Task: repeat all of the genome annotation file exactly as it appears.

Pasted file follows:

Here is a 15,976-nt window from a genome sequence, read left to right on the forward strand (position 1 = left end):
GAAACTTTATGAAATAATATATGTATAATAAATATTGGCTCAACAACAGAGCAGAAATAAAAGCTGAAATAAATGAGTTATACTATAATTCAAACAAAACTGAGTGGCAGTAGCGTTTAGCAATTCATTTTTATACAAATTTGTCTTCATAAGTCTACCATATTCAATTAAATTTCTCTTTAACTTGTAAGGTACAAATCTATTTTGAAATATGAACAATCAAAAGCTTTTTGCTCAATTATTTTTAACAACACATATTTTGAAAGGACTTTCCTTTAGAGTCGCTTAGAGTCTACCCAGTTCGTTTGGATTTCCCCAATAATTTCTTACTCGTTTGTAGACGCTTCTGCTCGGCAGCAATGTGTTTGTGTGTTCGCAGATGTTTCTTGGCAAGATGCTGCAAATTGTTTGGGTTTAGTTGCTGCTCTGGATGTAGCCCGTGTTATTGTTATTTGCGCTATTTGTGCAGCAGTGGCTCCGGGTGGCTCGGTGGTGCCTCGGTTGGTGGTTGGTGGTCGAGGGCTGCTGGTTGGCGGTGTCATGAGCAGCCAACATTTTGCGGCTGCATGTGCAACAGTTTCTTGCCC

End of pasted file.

Here is a 15,976-nt window from a genome sequence, read left to right on the forward strand (position 1 = left end):
GAAACTTTATGAAATAATATATGTATAATAAATATTGGCTCAACAACAGAGCAGAAATAAAAGCTGAAATAAATGAGTTATACTATAATTCAAACAAAACTGAGTGGCAGTAGCGTTTAGCAATTCATTTTTATACAAATTTGTCTTCATAAGTCTACCATATTCAATTAAATTTCTCTTTAACTTGTAAGGTACAAATCTATTTTGAAATATGAACAATCAAAAGCTTTTTGCTCAATTATTTTTAACAACACATATTTTGAAAGGACTTTCCTTTAGAGTCGCTTAGAGTCTACCCAGTTCGTTTGGATTTCCCCAATAATTTCTTACTCGTTTGTAGACGCTTCTGCTCGGCAGCAATGTGTTTGTGTGTTCGCAGATGTTTCTTGGCAAGATGCTGCAAATTGTTTGGGTTTAGTTGCTGCTCTGGATGTAGCCCGTGTTATTGTTATTTGCGCTATTTGTGCAGCAGTGGCTCCGGGTGGCTCGGTGGTGCCTCGGTTGGTGGTTGGTGGTCGAGGGCTGCTGGTTGGCGGTGTCATGAGCAGCCAACATTTTGCGGCTGCATGTGCAACAGTTTCTTGCCC